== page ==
BWW Reviews: THE KING AND I at Zach Theatre is a Sumptuous, Opulent Production of an American Musical Theatre Classic

Rodgers & Hammerstein are, to me, the comfort food of musical theatre. Of all their shows, THE KING AND I holds up the best some 65 years on. It avoids the saccharine sweetness and didactic qualities of some of their other works. The musical is based on the 1944 novel 'Anna and the King of Siam' by Margaret Landon, which was derived from Anna Leonowens memoirs of her time as governess to the children of King Mongkut of Siam in the early 1860's. The musical tells the story of Anna, a British schoolteacher hired as part of the King's drive to modernize his country. Their relationship is marked by conflict as well as by a love that neither can admit to. Premiering on March 29 in 1951, THE KING AND I ran nearly three years, and, at the time, was the fourth longest-running Broadway musical in history.

I am happy to report that the production now playing at Zach Theatre is an opulent, sumptuous charmer. This is an evening of theatre that impresses from the moment you walk into the theatre and never lets you down.

What first impresses you is a gorgeous batik scrim done in oranges and reds that perfectly sets the stage for the evening. Kenneth Roy's sets for this production are beautiful and he carries that batik motif throughout the production. Most of the set is on the theatre's fly system, which makes for seamless scene transitions that move the show along with a great fluidity. Also worth mentioning are several large statues that are eye popping in their size and grandeur.

Abe Reybold's direction is excellent, especially during transitional moments. Greg Zane's choreography is superb throughout... his work in "The Small House of Uncle Thomas" alone is a knock out. Alison Heryer's costumes are simply stunning. The technical aspects of this production are all handled with obvious respect for the material.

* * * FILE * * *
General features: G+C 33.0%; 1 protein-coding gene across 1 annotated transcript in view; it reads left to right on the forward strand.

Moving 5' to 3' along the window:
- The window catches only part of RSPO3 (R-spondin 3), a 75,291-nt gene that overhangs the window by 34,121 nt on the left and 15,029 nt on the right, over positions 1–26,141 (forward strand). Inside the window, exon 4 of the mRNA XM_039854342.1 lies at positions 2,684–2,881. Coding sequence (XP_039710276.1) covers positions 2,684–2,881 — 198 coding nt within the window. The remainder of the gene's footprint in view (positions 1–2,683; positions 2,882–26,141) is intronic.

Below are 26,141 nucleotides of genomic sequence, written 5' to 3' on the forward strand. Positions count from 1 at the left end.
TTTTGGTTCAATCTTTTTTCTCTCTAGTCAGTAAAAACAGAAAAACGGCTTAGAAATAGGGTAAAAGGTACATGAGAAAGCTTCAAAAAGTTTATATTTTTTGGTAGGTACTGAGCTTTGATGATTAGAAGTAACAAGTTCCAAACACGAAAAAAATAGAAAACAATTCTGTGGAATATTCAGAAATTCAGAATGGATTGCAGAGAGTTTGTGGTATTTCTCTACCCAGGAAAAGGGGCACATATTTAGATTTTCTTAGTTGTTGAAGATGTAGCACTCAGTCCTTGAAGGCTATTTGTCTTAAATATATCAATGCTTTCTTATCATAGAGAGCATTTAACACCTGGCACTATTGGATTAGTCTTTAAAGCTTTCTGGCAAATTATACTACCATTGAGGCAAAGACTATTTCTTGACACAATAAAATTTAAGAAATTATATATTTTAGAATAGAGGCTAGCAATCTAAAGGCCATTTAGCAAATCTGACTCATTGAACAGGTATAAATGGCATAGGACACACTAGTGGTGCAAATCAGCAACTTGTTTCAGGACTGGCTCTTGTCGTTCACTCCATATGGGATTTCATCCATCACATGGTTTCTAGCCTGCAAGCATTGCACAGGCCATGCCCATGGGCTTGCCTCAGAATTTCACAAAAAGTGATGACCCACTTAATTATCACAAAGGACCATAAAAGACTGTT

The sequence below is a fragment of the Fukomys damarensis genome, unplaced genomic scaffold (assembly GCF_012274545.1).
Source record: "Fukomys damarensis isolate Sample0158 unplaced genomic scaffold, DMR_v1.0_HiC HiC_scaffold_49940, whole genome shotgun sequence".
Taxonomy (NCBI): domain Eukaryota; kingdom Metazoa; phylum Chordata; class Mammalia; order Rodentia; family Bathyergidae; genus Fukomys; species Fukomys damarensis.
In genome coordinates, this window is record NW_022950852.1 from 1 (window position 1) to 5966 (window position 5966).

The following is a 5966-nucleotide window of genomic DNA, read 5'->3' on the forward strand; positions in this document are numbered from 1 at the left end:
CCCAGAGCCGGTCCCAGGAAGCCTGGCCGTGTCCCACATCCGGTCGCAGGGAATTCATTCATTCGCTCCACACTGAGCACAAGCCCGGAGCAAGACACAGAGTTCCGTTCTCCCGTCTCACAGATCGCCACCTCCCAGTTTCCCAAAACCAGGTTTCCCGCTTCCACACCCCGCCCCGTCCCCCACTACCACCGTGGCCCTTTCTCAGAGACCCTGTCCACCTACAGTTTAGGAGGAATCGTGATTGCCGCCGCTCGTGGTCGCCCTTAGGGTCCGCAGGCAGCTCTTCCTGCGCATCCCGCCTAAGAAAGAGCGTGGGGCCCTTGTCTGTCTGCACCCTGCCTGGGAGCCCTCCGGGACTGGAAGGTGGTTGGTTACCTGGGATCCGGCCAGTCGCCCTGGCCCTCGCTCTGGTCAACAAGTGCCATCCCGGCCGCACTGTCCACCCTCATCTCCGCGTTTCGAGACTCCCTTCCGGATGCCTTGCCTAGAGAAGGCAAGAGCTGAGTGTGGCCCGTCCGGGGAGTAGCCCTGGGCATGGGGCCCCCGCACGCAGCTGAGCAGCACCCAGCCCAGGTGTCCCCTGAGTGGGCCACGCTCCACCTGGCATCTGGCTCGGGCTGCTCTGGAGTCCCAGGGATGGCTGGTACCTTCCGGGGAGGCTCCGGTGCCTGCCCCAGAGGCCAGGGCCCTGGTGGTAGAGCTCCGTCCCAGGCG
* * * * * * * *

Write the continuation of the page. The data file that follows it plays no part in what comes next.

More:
The casting here is spot on, from the leads down to the adorable children of the King. The biggest obstacle that anyone doing THE KING AND I faces is the long shadow of Yul Brynner, who created the role in 1951 and continued to play the part onstage at regular intervals until his death in 1985. Mel Maghuyop manages to give us a new take on this king, and mines fresh new laughs with his delivery. His is a king who is both petulant and childish, which makes his moments of anger absolutely frightening by contrast. Jill Blackwood's Anna is charming and wise and there is definite chemistry between her and Mr. Maghuyop. Yoonjeong Seong, as Tuptim, possesses a beautiful singing voice as does Jason Yau, as Lun Tha, her lover. Their duets are highlights of the evening. The dancers in "The Small House of Uncle Thomas" (Autumn Ogawa, Nobutaka Mochimaru, Larissa Buglewicz, Tasha Anslyn, Yuki Ozeki and Alaina Maderal) all do a beautiful job with the show's big dance number.

Do yourself a favor and take the time to see this production of THE KING AND I. This is one of the classics of American musical theatre done right.

THE KING AND I by Rodgers & Hammerstein

Running time: Three hours and 15 minutes with one intermission.

THE KING AND I, produced by Zach Theatre playing in The Topher Theatre (202 South Lamar Blvd.) September 17-October 18, 2014. Wednesdays through Saturdays, 7:30 pm. Sundays at 2:30 PM. Tickets start at $25. Reservations:

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From This Author Frank Benge